Voting is an illusion.
Well, at least the purpose that most people assign to voting is an illusion.
There is a lot of handwringing these days about voter turnout and ‘the will of the voters’ with regard to Presidential candidates, especially one in particular. Buried in this worry is the belief that voting is a statistical measurement of popular will. Let everybody choose, and the wisdom of the crowds will choose the best candidate.
But is that the actual purpose of voting, the real reason that popular voting was adopted by the United States in the beginning?
If statistics were the real objective, then we would structure voting differently. We would either require everyone to vote, or we would randomly choose people to vote. We would definitely not have a system of ‘turn out the vote’ which is just a means to bias the sample.
But that assumes we want a rational, proper result.
What if we’re not worried about people’s thoughts as much as their feelings? Who is the most excited? Who cares the most? This fits a little better with what we actually do. Let the parties appeal to emotion rather than reason and see how many people they can get excited enough to turn out to vote. It would also explain the barriers to voting we build: multiple registrations as people move, polling on a standard workday, single polling places, etc. How excited and passionate are you? Will you go through all the hoops? And when you have, do we really want to trust someone elected based on the decisions of people caught up in their passions?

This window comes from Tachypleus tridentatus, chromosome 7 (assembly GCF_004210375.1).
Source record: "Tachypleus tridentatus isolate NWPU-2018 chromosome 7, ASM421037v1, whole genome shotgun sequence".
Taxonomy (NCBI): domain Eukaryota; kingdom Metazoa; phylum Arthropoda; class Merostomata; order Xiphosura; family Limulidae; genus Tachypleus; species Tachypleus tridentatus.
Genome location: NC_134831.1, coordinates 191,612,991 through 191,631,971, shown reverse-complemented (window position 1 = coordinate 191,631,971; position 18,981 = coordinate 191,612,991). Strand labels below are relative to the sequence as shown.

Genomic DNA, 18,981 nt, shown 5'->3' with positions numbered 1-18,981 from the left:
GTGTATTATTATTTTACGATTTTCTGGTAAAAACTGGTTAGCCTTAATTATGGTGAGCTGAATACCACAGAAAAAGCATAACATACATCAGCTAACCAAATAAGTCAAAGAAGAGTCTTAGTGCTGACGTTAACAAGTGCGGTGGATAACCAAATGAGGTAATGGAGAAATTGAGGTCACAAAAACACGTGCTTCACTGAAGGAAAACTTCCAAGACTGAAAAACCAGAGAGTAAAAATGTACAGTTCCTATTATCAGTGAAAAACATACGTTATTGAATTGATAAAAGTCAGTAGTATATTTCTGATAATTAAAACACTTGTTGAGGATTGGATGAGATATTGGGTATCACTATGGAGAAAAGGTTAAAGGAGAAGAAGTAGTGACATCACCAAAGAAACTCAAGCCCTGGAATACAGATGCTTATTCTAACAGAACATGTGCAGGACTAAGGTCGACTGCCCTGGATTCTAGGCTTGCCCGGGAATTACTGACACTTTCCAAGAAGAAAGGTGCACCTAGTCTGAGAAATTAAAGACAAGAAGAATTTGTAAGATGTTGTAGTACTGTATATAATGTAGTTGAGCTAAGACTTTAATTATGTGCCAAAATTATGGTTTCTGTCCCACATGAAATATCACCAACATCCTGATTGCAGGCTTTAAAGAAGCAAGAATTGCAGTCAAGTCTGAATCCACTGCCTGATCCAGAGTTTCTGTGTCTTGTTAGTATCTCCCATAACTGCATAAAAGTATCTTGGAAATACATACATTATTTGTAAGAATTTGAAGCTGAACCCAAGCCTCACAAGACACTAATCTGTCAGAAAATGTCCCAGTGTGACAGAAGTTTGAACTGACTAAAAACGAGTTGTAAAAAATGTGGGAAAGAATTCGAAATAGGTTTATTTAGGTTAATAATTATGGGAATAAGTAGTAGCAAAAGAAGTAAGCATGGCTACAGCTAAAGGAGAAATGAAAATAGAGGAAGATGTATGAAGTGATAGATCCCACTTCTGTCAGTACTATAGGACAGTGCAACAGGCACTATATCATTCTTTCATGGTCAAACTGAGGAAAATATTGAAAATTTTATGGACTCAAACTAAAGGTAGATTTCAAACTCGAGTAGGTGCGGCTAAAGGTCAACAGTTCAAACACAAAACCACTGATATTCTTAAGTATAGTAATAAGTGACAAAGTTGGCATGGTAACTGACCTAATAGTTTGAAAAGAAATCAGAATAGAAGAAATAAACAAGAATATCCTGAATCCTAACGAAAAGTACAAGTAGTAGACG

But that really just leads us to real question: do we care what voters think?
Who should answer that? Sounds like a question for the people who came up with this system, or as they’re normally referred to, the Founding Fathers.
Present American: Can you help us? The voting system has been perverted and the will of the people is being thwarted. Please tell everyone that the reason for voting is to get a true measure of the will of the people.
Founding Father: What is this 'will of the people thing', and why would we want it? The tyranny of the majority is always a worry. It's something to fear, as much as something to desire. And why would I think that the ignorant masses would choose the best, most competent leaders?
Present American: Then how do we choose the best leaders?
Founding Father: The same way you choose the best leaders for anything. You use critical thinking and try to build a society with the morals and ethics you want to see in your leaders. They're not magical beings. They're just reflections of the society you've built.
Present American: What does this have to do with voting?
Founding Father: You seem to be too worried about finding 'the best'. Voting is about excluding the worst. As I said, the quality of your society will determine whether the best ever shows up. Voting simply allows you to remove the worst.
Present American: But that means we need everyone to vote, right?
Founding Father: Why does that matter? As I said, it's not about following the majority. It's just that voting someone out tends to be less disruptive than actual revolution. Ballots vs torches and pitchforks. As long as the public accepts whoever is elected, it really doesn't matter how a non-worst candidate is selected. We just found that voting is the most effective way of providing political legitimacy, and if people don't vote, yet are willing to accept the result of the vote, the system has worked.
The fundamental issue is that the purpose of voting has nothing to do with either the will of the people or choosing the best candidate. It’s about having a peaceful means to remove bad leaders and a means to provide political legitimacy to whoever does take power.